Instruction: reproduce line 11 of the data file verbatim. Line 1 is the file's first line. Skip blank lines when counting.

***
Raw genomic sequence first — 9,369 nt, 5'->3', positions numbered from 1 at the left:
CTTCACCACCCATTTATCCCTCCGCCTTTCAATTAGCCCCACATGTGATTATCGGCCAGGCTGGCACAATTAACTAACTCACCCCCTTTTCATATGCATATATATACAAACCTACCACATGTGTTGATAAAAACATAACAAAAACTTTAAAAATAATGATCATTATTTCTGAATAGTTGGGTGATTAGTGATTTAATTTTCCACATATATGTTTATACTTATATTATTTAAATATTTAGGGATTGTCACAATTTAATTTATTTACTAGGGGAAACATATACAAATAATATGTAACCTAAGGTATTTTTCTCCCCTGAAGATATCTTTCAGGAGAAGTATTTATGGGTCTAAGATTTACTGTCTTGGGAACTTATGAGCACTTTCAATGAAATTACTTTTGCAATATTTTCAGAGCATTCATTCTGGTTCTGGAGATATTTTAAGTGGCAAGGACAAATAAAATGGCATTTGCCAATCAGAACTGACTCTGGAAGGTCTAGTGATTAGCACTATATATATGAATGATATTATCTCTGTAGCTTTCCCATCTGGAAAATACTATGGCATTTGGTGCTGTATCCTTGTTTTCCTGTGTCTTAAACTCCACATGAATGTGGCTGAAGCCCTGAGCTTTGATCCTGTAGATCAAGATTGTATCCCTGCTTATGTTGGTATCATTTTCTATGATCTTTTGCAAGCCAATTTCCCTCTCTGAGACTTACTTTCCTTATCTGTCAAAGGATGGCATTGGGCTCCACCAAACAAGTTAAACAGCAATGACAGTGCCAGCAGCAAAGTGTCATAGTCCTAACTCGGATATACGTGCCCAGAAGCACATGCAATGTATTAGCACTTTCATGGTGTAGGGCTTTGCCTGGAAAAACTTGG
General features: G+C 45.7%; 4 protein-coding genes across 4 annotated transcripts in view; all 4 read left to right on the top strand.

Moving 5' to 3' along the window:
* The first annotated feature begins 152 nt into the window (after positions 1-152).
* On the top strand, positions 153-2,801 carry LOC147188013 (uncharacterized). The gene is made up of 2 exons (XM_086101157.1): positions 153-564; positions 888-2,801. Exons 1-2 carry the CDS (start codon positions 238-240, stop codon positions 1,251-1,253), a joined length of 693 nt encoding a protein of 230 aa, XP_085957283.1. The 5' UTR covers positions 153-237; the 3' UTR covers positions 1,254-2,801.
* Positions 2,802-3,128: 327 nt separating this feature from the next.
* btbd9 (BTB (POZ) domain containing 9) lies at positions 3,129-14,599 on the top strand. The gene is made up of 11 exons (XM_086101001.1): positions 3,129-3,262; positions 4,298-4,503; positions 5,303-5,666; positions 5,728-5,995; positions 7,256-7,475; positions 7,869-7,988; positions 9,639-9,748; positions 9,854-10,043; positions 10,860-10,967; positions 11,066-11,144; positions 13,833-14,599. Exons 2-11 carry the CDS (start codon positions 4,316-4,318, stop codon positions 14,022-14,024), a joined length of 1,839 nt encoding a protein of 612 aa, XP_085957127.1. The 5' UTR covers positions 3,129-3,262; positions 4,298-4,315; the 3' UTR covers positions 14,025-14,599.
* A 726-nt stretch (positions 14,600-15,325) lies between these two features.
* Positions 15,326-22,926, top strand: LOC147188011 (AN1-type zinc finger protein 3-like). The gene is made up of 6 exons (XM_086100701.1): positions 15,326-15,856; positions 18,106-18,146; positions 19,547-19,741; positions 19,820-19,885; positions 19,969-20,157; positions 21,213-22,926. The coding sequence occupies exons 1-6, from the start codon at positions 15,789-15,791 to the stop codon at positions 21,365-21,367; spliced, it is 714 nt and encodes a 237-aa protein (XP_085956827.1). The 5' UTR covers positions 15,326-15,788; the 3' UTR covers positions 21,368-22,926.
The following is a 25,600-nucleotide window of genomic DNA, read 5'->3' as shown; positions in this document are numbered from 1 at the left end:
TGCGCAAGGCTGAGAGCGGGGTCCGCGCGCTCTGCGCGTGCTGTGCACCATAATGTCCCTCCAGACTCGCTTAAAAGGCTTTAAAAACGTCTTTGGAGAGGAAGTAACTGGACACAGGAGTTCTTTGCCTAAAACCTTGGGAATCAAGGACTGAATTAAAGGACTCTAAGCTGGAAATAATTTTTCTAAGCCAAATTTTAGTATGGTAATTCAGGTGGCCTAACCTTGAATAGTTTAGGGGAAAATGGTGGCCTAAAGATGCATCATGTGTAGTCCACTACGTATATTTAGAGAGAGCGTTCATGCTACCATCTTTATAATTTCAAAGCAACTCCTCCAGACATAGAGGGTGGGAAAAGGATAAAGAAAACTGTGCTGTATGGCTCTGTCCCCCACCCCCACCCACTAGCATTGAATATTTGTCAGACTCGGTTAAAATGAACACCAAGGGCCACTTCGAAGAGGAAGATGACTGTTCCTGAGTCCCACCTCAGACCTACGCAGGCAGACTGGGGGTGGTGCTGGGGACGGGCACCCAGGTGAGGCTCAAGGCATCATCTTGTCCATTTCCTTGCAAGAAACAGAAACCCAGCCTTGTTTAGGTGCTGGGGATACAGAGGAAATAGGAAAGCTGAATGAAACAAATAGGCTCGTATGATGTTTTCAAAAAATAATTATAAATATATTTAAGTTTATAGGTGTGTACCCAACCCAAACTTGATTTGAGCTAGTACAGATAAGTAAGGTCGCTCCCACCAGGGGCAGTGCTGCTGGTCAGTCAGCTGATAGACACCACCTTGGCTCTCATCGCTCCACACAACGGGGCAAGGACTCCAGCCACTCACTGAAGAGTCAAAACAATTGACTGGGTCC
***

The following is a 25,600-nucleotide window of genomic DNA, read 5'->3' as shown; positions in this document are numbered from 1 at the left end: